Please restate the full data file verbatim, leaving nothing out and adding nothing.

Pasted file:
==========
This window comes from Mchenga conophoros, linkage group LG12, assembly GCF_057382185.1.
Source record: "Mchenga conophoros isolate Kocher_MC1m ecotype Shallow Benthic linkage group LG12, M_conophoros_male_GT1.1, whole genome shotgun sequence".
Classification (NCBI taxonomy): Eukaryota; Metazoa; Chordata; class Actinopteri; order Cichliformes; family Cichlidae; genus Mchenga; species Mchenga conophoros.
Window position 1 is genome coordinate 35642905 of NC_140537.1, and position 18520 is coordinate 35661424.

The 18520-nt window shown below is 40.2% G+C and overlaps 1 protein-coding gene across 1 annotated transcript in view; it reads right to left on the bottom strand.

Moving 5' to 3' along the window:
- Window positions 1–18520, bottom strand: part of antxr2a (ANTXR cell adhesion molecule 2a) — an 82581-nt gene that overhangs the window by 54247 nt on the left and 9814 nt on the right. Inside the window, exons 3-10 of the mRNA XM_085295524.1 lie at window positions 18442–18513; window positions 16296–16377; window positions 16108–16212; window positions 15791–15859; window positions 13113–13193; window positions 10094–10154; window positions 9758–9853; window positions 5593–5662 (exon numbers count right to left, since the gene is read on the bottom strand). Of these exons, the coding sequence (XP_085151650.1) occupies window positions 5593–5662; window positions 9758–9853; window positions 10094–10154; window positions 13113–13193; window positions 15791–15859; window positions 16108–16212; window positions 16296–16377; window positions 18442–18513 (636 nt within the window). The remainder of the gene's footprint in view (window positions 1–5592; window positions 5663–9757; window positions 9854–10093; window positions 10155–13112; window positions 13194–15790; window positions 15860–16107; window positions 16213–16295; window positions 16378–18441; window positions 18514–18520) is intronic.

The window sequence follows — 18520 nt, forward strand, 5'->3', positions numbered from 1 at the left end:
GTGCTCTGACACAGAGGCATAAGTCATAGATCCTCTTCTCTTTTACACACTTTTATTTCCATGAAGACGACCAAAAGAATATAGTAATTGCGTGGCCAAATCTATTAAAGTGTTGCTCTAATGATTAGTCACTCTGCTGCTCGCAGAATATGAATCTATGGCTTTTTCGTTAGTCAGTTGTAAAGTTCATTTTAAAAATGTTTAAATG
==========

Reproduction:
This window comes from Mchenga conophoros, linkage group LG12, assembly GCF_057382185.1.
Source record: "Mchenga conophoros isolate Kocher_MC1m ecotype Shallow Benthic linkage group LG12, M_conophoros_male_GT1.1, whole genome shotgun sequence".
Classification (NCBI taxonomy): Eukaryota; Metazoa; Chordata; class Actinopteri; order Cichliformes; family Cichlidae; genus Mchenga; species Mchenga conophoros.
Window position 1 is genome coordinate 35642905 of NC_140537.1, and position 18520 is coordinate 35661424.

The 18520-nt window shown below is 40.2% G+C and overlaps 1 protein-coding gene across 1 annotated transcript in view; it reads right to left on the bottom strand.

Moving 5' to 3' along the window:
- Window positions 1–18520, bottom strand: part of antxr2a (ANTXR cell adhesion molecule 2a) — an 82581-nt gene that overhangs the window by 54247 nt on the left and 9814 nt on the right. Inside the window, exons 3-10 of the mRNA XM_085295524.1 lie at window positions 18442–18513; window positions 16296–16377; window positions 16108–16212; window positions 15791–15859; window positions 13113–13193; window positions 10094–10154; window positions 9758–9853; window positions 5593–5662 (exon numbers count right to left, since the gene is read on the bottom strand). Of these exons, the coding sequence (XP_085151650.1) occupies window positions 5593–5662; window positions 9758–9853; window positions 10094–10154; window positions 13113–13193; window positions 15791–15859; window positions 16108–16212; window positions 16296–16377; window positions 18442–18513 (636 nt within the window). The remainder of the gene's footprint in view (window positions 1–5592; window positions 5663–9757; window positions 9854–10093; window positions 10155–13112; window positions 13194–15790; window positions 15860–16107; window positions 16213–16295; window positions 16378–18441; window positions 18514–18520) is intronic.

The window sequence follows — 18520 nt, forward strand, 5'->3', positions numbered from 1 at the left end:
GTGCTCTGACACAGAGGCATAAGTCATAGATCCTCTTCTCTTTTACACACTTTTATTTCCATGAAGACGACCAAAAGAATATAGTAATTGCGTGGCCAAATCTATTAAAGTGTTGCTCTAATGATTAGTCACTCTGCTGCTCGCAGAATATGAATCTATGGCTTTTTCGTTAGTCAGTTGTAAAGTTCATTTTAAAAATGTTTAAATG